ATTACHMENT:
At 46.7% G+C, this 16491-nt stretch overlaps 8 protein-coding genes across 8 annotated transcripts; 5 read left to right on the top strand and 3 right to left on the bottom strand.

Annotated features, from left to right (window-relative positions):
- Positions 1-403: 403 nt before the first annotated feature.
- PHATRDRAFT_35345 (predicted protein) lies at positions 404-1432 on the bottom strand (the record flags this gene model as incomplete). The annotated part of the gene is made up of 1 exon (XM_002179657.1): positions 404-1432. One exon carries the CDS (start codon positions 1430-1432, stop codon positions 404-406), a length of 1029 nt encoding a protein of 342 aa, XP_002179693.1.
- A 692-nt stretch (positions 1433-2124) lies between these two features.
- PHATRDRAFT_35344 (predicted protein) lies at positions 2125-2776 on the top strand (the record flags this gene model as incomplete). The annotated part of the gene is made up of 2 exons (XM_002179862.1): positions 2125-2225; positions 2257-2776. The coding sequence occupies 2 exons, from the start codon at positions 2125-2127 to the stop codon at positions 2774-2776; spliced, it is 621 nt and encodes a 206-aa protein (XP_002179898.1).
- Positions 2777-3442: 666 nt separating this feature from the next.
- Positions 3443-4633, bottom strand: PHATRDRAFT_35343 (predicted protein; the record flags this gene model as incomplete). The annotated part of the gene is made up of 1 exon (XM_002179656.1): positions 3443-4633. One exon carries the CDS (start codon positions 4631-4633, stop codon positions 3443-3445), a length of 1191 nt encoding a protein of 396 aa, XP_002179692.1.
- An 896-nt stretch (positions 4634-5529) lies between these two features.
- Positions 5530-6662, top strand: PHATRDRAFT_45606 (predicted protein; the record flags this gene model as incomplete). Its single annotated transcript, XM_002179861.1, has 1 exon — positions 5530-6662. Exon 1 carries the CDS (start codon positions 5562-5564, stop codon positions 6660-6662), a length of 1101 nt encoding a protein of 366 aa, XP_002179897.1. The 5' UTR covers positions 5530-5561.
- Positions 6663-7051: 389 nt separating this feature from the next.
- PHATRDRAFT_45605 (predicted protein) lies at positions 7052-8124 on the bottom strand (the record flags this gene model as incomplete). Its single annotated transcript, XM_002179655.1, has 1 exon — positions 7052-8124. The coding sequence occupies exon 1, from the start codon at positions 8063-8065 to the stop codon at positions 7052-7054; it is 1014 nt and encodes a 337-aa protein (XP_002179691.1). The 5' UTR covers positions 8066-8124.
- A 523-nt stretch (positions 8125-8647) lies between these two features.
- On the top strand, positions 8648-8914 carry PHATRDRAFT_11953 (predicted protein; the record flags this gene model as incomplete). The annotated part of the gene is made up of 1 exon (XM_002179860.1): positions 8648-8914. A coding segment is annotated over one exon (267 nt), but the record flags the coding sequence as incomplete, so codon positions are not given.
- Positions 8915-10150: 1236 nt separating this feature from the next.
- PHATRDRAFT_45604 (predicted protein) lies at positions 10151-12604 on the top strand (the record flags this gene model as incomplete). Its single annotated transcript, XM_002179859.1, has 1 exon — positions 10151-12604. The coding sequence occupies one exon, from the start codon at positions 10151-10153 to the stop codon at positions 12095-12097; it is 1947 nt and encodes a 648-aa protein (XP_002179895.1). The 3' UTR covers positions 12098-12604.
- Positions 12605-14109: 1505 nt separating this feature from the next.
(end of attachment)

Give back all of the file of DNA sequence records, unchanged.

At 46.7% G+C, this 16491-nt stretch overlaps 8 protein-coding genes across 8 annotated transcripts; 5 read left to right on the top strand and 3 right to left on the bottom strand.

Annotated features, from left to right (window-relative positions):
- Positions 1-403: 403 nt before the first annotated feature.
- PHATRDRAFT_35345 (predicted protein) lies at positions 404-1432 on the bottom strand (the record flags this gene model as incomplete). The annotated part of the gene is made up of 1 exon (XM_002179657.1): positions 404-1432. One exon carries the CDS (start codon positions 1430-1432, stop codon positions 404-406), a length of 1029 nt encoding a protein of 342 aa, XP_002179693.1.
- A 692-nt stretch (positions 1433-2124) lies between these two features.
- PHATRDRAFT_35344 (predicted protein) lies at positions 2125-2776 on the top strand (the record flags this gene model as incomplete). The annotated part of the gene is made up of 2 exons (XM_002179862.1): positions 2125-2225; positions 2257-2776. The coding sequence occupies 2 exons, from the start codon at positions 2125-2127 to the stop codon at positions 2774-2776; spliced, it is 621 nt and encodes a 206-aa protein (XP_002179898.1).
- Positions 2777-3442: 666 nt separating this feature from the next.
- Positions 3443-4633, bottom strand: PHATRDRAFT_35343 (predicted protein; the record flags this gene model as incomplete). The annotated part of the gene is made up of 1 exon (XM_002179656.1): positions 3443-4633. One exon carries the CDS (start codon positions 4631-4633, stop codon positions 3443-3445), a length of 1191 nt encoding a protein of 396 aa, XP_002179692.1.
- An 896-nt stretch (positions 4634-5529) lies between these two features.
- Positions 5530-6662, top strand: PHATRDRAFT_45606 (predicted protein; the record flags this gene model as incomplete). Its single annotated transcript, XM_002179861.1, has 1 exon — positions 5530-6662. Exon 1 carries the CDS (start codon positions 5562-5564, stop codon positions 6660-6662), a length of 1101 nt encoding a protein of 366 aa, XP_002179897.1. The 5' UTR covers positions 5530-5561.
- Positions 6663-7051: 389 nt separating this feature from the next.
- PHATRDRAFT_45605 (predicted protein) lies at positions 7052-8124 on the bottom strand (the record flags this gene model as incomplete). Its single annotated transcript, XM_002179655.1, has 1 exon — positions 7052-8124. The coding sequence occupies exon 1, from the start codon at positions 8063-8065 to the stop codon at positions 7052-7054; it is 1014 nt and encodes a 337-aa protein (XP_002179691.1). The 5' UTR covers positions 8066-8124.
- A 523-nt stretch (positions 8125-8647) lies between these two features.
- On the top strand, positions 8648-8914 carry PHATRDRAFT_11953 (predicted protein; the record flags this gene model as incomplete). The annotated part of the gene is made up of 1 exon (XM_002179860.1): positions 8648-8914. A coding segment is annotated over one exon (267 nt), but the record flags the coding sequence as incomplete, so codon positions are not given.
- Positions 8915-10150: 1236 nt separating this feature from the next.
- PHATRDRAFT_45604 (predicted protein) lies at positions 10151-12604 on the top strand (the record flags this gene model as incomplete). Its single annotated transcript, XM_002179859.1, has 1 exon — positions 10151-12604. The coding sequence occupies one exon, from the start codon at positions 10151-10153 to the stop codon at positions 12095-12097; it is 1947 nt and encodes a 648-aa protein (XP_002179895.1). The 3' UTR covers positions 12098-12604.
- Positions 12605-14109: 1505 nt separating this feature from the next.